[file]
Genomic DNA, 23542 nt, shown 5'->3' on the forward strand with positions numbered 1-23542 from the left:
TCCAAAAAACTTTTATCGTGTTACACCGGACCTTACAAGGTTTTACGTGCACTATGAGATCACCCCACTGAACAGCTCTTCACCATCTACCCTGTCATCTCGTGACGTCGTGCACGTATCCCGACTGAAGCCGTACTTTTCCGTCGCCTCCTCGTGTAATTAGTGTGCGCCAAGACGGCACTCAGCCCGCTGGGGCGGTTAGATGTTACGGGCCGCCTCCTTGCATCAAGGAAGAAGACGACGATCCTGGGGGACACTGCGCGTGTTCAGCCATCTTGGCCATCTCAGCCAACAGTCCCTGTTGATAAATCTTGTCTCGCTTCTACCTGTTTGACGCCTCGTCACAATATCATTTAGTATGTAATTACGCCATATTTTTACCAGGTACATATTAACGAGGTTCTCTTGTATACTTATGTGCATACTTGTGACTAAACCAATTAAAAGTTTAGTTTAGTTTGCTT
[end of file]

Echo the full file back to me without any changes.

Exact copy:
Genomic DNA, 23542 nt, shown 5'->3' on the forward strand with positions numbered 1-23542 from the left:
TCCAAAAAACTTTTATCGTGTTACACCGGACCTTACAAGGTTTTACGTGCACTATGAGATCACCCCACTGAACAGCTCTTCACCATCTACCCTGTCATCTCGTGACGTCGTGCACGTATCCCGACTGAAGCCGTACTTTTCCGTCGCCTCCTCGTGTAATTAGTGTGCGCCAAGACGGCACTCAGCCCGCTGGGGCGGTTAGATGTTACGGGCCGCCTCCTTGCATCAAGGAAGAAGACGACGATCCTGGGGGACACTGCGCGTGTTCAGCCATCTTGGCCATCTCAGCCAACAGTCCCTGTTGATAAATCTTGTCTCGCTTCTACCTGTTTGACGCCTCGTCACAATATCATTTAGTATGTAATTACGCCATATTTTTACCAGGTACATATTAACGAGGTTCTCTTGTATACTTATGTGCATACTTGTGACTAAACCAATTAAAAGTTTAGTTTAGTTTGCTT